The Death of Fellini & Other Poems

Eponine Howarth

Poems by Jacques Prévert translated by E.H.

The Morning

Rooster crow
Night swan song
Monochord and tedious
Crying out to me
Today it starts again
Today again
I don’t hear your romance
And I turn a deaf ear
And I don't listen to your cry
And yet I rise with happiness
Almost every day of my life
And in the sun I slit the throat
Of the most beautiful dreams of the night

The Wisdom of Nation

Minerva cries
his wisdom tooth grows
and the war begins again

Elephant...

Elephant
I often think of you
when I am alone
when I am with others
when I walk around the countryside with my little cane
when I brush my teeth in the morning
and sometimes when I sleep your big body wanders in my dreams
It's not respect that I have for you.
No tenderness either as they say
I am not your friend
I think of you like this
I know you still exist
and I am happy
You're the big animal I know your ears
As a child I rode on you in a garden
I've seen you in documentaries
I’ve seen you in
Hamburg
I’ve seen you in charms in gingerbread
I’ve seen you on the elephant eraser
I see you as you are
Present as a real living thing
And all the things men say about you
Make me laugh
bad laughter
Two points
That you hide to make love
that you are hiding to die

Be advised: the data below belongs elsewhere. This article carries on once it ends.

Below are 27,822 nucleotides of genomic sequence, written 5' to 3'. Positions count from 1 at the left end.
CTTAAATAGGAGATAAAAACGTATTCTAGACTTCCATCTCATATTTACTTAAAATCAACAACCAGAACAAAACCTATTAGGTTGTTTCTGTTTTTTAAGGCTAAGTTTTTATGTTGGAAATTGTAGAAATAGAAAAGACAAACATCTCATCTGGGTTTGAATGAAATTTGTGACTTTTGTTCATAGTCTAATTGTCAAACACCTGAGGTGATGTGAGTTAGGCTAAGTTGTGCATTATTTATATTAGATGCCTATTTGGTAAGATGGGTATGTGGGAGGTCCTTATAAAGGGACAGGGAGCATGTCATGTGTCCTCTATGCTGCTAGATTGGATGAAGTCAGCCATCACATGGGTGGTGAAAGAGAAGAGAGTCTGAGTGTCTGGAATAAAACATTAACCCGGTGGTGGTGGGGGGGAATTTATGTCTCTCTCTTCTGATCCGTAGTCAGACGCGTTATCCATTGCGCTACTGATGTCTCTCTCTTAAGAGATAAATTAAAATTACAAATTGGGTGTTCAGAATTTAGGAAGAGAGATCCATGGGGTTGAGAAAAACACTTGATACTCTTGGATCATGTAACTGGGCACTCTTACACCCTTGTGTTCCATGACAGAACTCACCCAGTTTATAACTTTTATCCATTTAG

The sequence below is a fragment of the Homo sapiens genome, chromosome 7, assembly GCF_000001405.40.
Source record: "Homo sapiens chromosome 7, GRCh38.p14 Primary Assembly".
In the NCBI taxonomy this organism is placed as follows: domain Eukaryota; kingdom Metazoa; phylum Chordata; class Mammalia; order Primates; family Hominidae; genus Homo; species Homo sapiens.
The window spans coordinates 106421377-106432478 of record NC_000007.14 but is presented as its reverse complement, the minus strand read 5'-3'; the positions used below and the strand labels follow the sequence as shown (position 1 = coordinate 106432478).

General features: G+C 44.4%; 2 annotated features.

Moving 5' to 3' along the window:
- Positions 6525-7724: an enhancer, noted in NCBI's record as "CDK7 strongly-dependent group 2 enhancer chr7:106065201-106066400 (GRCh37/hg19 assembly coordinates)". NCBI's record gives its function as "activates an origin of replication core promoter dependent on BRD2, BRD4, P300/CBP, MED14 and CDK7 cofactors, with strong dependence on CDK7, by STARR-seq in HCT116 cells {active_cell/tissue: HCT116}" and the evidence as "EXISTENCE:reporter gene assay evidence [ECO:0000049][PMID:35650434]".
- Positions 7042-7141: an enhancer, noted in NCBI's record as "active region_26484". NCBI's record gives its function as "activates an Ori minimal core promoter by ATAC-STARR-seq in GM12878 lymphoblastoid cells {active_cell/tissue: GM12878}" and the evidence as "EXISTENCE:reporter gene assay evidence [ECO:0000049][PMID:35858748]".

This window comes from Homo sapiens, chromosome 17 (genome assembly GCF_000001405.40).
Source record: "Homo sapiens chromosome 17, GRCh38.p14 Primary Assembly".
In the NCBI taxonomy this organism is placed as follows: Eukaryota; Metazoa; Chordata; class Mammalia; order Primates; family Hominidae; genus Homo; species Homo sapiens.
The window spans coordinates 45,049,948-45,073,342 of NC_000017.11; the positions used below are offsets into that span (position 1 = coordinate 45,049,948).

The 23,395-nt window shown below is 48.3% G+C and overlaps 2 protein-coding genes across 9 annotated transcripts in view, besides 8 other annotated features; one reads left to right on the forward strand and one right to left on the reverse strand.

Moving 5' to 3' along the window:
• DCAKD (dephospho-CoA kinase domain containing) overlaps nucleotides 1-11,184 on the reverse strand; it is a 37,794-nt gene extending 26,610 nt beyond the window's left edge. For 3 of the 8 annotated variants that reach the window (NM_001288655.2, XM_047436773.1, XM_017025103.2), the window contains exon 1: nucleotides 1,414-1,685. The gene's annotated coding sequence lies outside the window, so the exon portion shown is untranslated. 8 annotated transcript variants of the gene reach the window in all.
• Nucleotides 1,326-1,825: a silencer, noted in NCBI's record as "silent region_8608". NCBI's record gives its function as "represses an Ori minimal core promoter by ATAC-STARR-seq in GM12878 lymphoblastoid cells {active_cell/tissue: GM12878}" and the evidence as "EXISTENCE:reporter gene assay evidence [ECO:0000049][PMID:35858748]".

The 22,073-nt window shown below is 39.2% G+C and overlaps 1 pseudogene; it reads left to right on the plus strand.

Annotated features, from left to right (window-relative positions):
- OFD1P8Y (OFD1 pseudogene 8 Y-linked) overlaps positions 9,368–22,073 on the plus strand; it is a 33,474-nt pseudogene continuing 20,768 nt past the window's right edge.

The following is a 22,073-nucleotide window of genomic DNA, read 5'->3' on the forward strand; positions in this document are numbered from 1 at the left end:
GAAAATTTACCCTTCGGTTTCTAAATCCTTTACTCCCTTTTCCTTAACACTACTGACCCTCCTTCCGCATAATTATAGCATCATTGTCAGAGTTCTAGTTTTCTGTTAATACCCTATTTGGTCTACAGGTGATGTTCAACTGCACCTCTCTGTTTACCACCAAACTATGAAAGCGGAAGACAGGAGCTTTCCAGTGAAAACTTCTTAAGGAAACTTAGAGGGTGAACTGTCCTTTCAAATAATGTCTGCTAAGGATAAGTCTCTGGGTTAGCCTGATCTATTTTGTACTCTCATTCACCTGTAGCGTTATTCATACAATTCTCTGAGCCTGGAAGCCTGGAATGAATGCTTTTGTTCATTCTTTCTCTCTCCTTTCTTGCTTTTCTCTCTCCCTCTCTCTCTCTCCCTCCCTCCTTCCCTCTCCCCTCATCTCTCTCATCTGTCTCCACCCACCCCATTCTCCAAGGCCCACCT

And the hair on your tail
bring happiness to human love
Elephant
You are more beautiful than a cloud
The cloud rains when it dies
but you don't care about the umbrella merchants
And when you walk around with your wife and your
little ones in your landscape
You are more beautiful than a cloud
A real living thing
You don't collect post-stamps
You don't wear fake tortoiseshell glasses like a man does
And when you are a captive you pass through the cities
You are indifferent to complicated things
A man stings your buttock to get you to go
faster
And you run faster so as not to upset the
mosquito
If you arrive late we'll throw you out of the
circus door and you don't want to — you run — You have a funny way of running
You have a funny way of remembering
You're a real living thing, I can’t forget you.
I often think of you... I shake your trunk.

For the past three weeks, I’ve been trying to write an Ode to Fellini for La Piccioletta Barca’s 25th Issue and Fellini’s 100th birthday — in vain. I scribbled ideas on trains and buses, and after twenty days, I’d only established the definitive title: The Death of Fellini. So, instead of sharing the poem, I thought I’d share the idea I intended to convey, that of dreams as a form of hope, through the translation of Jacques Prévert’s three poems. The following verses reveal the common thread:

“And in the sun I slit the throat

Of the most beautiful dreams of the night” - The Morning

“And the war begins again” - The Wisdom of Nations

“As a child I rode on you in a garden” - Elephant…

And there I found the poem that I’d been looking for on those late buses and trains:

La Mort de Fellini

Enfant, je suis montée sur toi dans un jardin
Mais les dents de sagesse poussent.
La guerre recommence sans cesse;
Et j'égorge en plein soleil
Les plus beaux rêves de mes nuits.

Which translates as:

The Death of Fellini

As a child, I rode on you in a garden
Until the wisdom teeth grew.
The wars start all over again;
And in the sunshine I slit the throat
Of the most beautiful dreams of the night.

More from Issue 25

More from Fiction and Poetry